MILFORD, Conn. - When Jeffrey McFadden was looking for a new home along the Connecticut coast, he found almost all the places he looked at offered an intriguing natural neighbor. Amid the robins, sparrows and cardinals traditional to New England were birds of an altogether different feather.
"Just about everywhere we looked, the birds were there," says McFadden. They were monk parakeets, and now he gets a steady stream of the sociable birds at the feeder in his front yard. "They're great to have around."
For several decades, the parakeets, also known as Quaker parakeets, have spread steadily along the Connecticut coast, stretching from the New York border to Branford, east of New Haven. How the birds got here is unknown, although urban legend tells of a mass escape in the 1960s from a shipment to Kennedy International Airport, after which the birds flew across Long Island Sound.
At first they were concentrated in a few trees in Bridgeport, but a storm a decade ago destroyed a tree that held 40 of their communal nests, with 200 parrots, including many fledglings. Rescuers scrambled to save the survivors. Subsequently, the birds spread out, settling into new neighborhoods, where they are welcomed by some as a novelty but viewed as intruders by others concerned about noise and native species.
In Bridgeport, the parakeets gather around Bridgeport University and throughout Mountain Grove Cemetery, perhaps a tribute to circus king P.T. Barnum, who was laid to rest there. Fairfield residents can also find the birds up the road from Town Hall, where several dozen have built a huge nest in a tree in the divider of Beach Road. These settlements are similar to those in such states as Florida, Texas and Maryland, where the bird has also gained a beakhold.
Experts "thought they would be transient and wouldn't be able to be successful," says Linda Pearson, who is working with the Connecticut Audubon Society to survey the state's colonies. "They've proved everybody wrong."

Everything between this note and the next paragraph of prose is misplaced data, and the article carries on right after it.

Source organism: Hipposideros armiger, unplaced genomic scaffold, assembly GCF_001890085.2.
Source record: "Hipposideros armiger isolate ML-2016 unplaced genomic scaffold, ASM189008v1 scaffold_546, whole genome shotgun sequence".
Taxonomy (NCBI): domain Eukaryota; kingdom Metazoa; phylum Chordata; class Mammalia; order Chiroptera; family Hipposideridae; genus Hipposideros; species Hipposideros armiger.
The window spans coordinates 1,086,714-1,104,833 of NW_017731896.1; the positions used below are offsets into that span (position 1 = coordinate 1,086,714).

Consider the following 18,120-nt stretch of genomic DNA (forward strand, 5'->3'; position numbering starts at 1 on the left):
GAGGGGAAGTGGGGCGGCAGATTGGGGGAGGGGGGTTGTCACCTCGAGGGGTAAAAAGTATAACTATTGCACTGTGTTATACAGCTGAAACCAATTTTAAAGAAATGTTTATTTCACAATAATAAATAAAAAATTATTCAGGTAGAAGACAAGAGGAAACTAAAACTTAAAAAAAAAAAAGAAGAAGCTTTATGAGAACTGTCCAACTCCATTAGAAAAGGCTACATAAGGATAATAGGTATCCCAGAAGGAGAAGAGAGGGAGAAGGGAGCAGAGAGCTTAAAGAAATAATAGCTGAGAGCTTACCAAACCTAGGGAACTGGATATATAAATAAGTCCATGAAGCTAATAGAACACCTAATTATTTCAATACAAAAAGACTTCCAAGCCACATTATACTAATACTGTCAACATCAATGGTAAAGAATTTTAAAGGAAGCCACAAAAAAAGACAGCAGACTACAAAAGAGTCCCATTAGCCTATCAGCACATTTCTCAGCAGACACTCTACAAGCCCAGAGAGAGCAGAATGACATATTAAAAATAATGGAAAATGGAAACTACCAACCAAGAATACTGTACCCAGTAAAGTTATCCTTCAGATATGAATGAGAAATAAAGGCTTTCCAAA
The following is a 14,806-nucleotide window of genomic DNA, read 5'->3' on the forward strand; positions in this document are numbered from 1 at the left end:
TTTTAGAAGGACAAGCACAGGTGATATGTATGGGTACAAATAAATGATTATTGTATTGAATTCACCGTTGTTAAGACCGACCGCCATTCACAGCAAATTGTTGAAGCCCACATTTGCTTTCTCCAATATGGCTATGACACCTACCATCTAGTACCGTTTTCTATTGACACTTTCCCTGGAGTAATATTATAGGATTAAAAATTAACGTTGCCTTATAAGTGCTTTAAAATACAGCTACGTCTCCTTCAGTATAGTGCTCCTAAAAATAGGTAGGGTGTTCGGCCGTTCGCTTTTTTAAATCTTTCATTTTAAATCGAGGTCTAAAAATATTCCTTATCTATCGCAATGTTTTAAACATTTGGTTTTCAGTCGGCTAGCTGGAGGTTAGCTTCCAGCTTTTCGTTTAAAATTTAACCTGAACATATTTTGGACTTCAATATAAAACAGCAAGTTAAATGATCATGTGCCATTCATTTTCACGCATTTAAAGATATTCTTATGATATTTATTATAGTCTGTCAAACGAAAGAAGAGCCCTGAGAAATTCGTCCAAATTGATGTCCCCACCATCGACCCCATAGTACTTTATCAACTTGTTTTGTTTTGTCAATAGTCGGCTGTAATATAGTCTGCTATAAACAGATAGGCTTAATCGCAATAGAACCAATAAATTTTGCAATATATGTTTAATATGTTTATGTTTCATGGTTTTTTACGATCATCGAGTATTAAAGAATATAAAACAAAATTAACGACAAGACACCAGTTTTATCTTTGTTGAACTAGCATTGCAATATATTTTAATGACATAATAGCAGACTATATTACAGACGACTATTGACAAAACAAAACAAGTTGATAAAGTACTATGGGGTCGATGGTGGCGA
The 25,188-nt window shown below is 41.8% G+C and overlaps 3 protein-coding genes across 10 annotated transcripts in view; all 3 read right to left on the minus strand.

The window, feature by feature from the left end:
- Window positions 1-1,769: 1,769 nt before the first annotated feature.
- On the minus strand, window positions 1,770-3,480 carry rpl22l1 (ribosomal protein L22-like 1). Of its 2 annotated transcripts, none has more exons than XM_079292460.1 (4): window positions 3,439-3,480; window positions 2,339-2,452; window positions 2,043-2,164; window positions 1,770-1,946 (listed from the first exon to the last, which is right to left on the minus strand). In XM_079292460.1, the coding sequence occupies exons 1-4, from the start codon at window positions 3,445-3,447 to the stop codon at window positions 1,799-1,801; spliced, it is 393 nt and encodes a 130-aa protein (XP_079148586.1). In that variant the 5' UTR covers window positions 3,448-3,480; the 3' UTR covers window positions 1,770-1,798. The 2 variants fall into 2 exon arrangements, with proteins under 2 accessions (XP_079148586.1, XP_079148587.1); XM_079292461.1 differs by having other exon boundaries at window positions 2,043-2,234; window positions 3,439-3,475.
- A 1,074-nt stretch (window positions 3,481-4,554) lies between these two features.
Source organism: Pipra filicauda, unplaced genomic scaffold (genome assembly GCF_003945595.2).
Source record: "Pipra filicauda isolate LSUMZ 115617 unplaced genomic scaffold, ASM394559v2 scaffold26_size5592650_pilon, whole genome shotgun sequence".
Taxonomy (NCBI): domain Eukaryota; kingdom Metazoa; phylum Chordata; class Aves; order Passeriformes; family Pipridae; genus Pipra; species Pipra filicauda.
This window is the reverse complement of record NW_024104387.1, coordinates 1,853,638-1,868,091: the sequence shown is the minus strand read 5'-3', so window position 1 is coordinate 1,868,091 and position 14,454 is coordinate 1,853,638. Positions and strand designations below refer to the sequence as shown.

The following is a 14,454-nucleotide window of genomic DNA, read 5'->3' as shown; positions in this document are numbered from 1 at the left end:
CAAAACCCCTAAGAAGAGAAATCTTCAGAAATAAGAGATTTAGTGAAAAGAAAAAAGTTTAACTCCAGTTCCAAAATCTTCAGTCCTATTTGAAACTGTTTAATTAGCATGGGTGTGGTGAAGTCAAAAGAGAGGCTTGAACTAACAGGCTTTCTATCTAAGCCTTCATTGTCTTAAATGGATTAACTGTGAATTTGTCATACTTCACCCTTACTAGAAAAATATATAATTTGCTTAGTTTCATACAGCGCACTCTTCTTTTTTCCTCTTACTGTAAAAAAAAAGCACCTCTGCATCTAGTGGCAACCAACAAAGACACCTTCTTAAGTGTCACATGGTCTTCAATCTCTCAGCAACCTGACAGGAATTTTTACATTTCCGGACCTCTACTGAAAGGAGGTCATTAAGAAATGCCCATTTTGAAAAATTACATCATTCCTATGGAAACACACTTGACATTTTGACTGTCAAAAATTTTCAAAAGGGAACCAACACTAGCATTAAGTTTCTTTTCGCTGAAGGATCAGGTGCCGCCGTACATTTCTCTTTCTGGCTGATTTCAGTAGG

At latest count, about 49 nests have been built in Mountain Grove Cemetery. The birds' first destinations were evergreen trees, but they soon adapted to deciduous trees.
The hardy South Americans have been popular pets in the United States for years because of their sociable personalities and talkative nature. Grey-chested with green backs, they measure about 11 to 13 inches and are quick to mimic phrases and sounds.
Among parrots, they are unique in that they build nests rather than settling in holes in trees. Each generation adds to the nest, transforming the bundle of sticks into an ever-expanding condominium. Their squawks can echo through neighborhood blocks as they congregate by dozens in trees and fly overhead in masses not unlike starlings and pigeons.
"It's nice to have some colorful birds here," says Robert L. Singletary, chairman of the University of Bridgeport's biology department. "They've been very successful here, and we've gone through some very cold winters."
Students, on the other hand, occasionally grumble about the noise the birds make outside dormitory windows, Singletary says.
Alan Lurie, co-director of programs for the Connecticut Association of Aviculture and a member of the World Parrot Trust USA, says the birds have been opportunistic no matter where they have landed, expanding their nests and colonies rapidly.
"They just keep adding on as babies are born, and they recruit new mates," says Lurie, who has studied the parrot in its native environment. "They're very smart and resourceful birds."
He has seen them nest on everything from palm trees to barn stalls.
Not everyone is enthusiastic about the parakeets' presence. The monk parrots' noisy squawking and indiscriminate feeding habits have led some residents and agricultural officials to view them as small green gremlins with wings. Connecticut classifies them as pests and does not permit them to be kept as pets.
"We're certainly not doing anything to encourage their spread in the state, because they do have habits that can lead to a nuisance situation," says Jennifer Dickson, a wildlife biologist at the Connecticut Department of Environmental Protection. Their nests can become fire hazards if built near power lines, and their droppings and bark-stripping habits are unfriendly to the environment.
"The people who really, really like them are the ones that don't have them in their back yard," Dickson says.
The environmental department has not undertaken any effort to eradicate the bird, as its New York counterpart did in the 1970s. But, as with starlings and house sparrows, it will not offer any protection for the parakeet, because it is not a native species. Massachusetts has strict controls, and officials will remove bird nests when they are reported.